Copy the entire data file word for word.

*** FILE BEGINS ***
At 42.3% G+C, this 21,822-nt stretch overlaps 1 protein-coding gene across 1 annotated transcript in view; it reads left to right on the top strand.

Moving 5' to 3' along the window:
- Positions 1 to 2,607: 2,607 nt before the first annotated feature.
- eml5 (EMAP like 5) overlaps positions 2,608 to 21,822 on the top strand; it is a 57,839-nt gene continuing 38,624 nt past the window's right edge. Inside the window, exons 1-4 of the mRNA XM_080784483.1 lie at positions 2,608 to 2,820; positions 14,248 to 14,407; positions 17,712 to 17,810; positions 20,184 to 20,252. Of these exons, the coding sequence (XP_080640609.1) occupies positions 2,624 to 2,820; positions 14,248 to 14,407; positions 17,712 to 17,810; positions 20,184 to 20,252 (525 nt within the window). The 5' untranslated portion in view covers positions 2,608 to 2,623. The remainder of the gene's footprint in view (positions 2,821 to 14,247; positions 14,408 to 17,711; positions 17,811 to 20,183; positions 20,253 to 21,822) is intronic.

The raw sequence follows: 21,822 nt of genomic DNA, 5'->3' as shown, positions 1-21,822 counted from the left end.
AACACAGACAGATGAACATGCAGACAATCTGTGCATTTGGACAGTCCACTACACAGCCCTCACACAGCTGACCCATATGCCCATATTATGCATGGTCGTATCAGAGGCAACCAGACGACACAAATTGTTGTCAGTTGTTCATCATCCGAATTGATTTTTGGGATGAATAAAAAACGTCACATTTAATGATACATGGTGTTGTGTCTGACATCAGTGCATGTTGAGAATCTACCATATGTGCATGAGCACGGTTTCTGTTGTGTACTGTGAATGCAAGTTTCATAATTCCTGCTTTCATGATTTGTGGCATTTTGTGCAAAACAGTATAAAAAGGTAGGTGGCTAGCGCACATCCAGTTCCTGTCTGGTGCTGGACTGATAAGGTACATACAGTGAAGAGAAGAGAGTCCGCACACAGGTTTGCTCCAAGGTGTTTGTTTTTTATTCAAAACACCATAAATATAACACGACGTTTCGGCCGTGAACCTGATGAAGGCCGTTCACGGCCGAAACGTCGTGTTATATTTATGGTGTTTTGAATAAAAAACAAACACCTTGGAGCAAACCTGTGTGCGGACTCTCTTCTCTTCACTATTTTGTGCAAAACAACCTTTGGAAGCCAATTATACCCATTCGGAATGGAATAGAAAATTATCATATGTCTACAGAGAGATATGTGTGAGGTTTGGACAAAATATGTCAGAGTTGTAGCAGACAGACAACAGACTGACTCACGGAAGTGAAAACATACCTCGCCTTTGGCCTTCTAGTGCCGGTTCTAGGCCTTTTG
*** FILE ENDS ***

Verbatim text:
At 42.3% G+C, this 21,822-nt stretch overlaps 1 protein-coding gene across 1 annotated transcript in view; it reads left to right on the top strand.

Moving 5' to 3' along the window:
- Positions 1 to 2,607: 2,607 nt before the first annotated feature.
- eml5 (EMAP like 5) overlaps positions 2,608 to 21,822 on the top strand; it is a 57,839-nt gene continuing 38,624 nt past the window's right edge. Inside the window, exons 1-4 of the mRNA XM_080784483.1 lie at positions 2,608 to 2,820; positions 14,248 to 14,407; positions 17,712 to 17,810; positions 20,184 to 20,252. Of these exons, the coding sequence (XP_080640609.1) occupies positions 2,624 to 2,820; positions 14,248 to 14,407; positions 17,712 to 17,810; positions 20,184 to 20,252 (525 nt within the window). The 5' untranslated portion in view covers positions 2,608 to 2,623. The remainder of the gene's footprint in view (positions 2,821 to 14,247; positions 14,408 to 17,711; positions 17,811 to 20,183; positions 20,253 to 21,822) is intronic.

The raw sequence follows: 21,822 nt of genomic DNA, 5'->3' as shown, positions 1-21,822 counted from the left end.
AACACAGACAGATGAACATGCAGACAATCTGTGCATTTGGACAGTCCACTACACAGCCCTCACACAGCTGACCCATATGCCCATATTATGCATGGTCGTATCAGAGGCAACCAGACGACACAAATTGTTGTCAGTTGTTCATCATCCGAATTGATTTTTGGGATGAATAAAAAACGTCACATTTAATGATACATGGTGTTGTGTCTGACATCAGTGCATGTTGAGAATCTACCATATGTGCATGAGCACGGTTTCTGTTGTGTACTGTGAATGCAAGTTTCATAATTCCTGCTTTCATGATTTGTGGCATTTTGTGCAAAACAGTATAAAAAGGTAGGTGGCTAGCGCACATCCAGTTCCTGTCTGGTGCTGGACTGATAAGGTACATACAGTGAAGAGAAGAGAGTCCGCACACAGGTTTGCTCCAAGGTGTTTGTTTTTTATTCAAAACACCATAAATATAACACGACGTTTCGGCCGTGAACCTGATGAAGGCCGTTCACGGCCGAAACGTCGTGTTATATTTATGGTGTTTTGAATAAAAAACAAACACCTTGGAGCAAACCTGTGTGCGGACTCTCTTCTCTTCACTATTTTGTGCAAAACAACCTTTGGAAGCCAATTATACCCATTCGGAATGGAATAGAAAATTATCATATGTCTACAGAGAGATATGTGTGAGGTTTGGACAAAATATGTCAGAGTTGTAGCAGACAGACAACAGACTGACTCACGGAAGTGAAAACATACCTCGCCTTTGGCCTTCTAGTGCCGGTTCTAGGCCTTTTG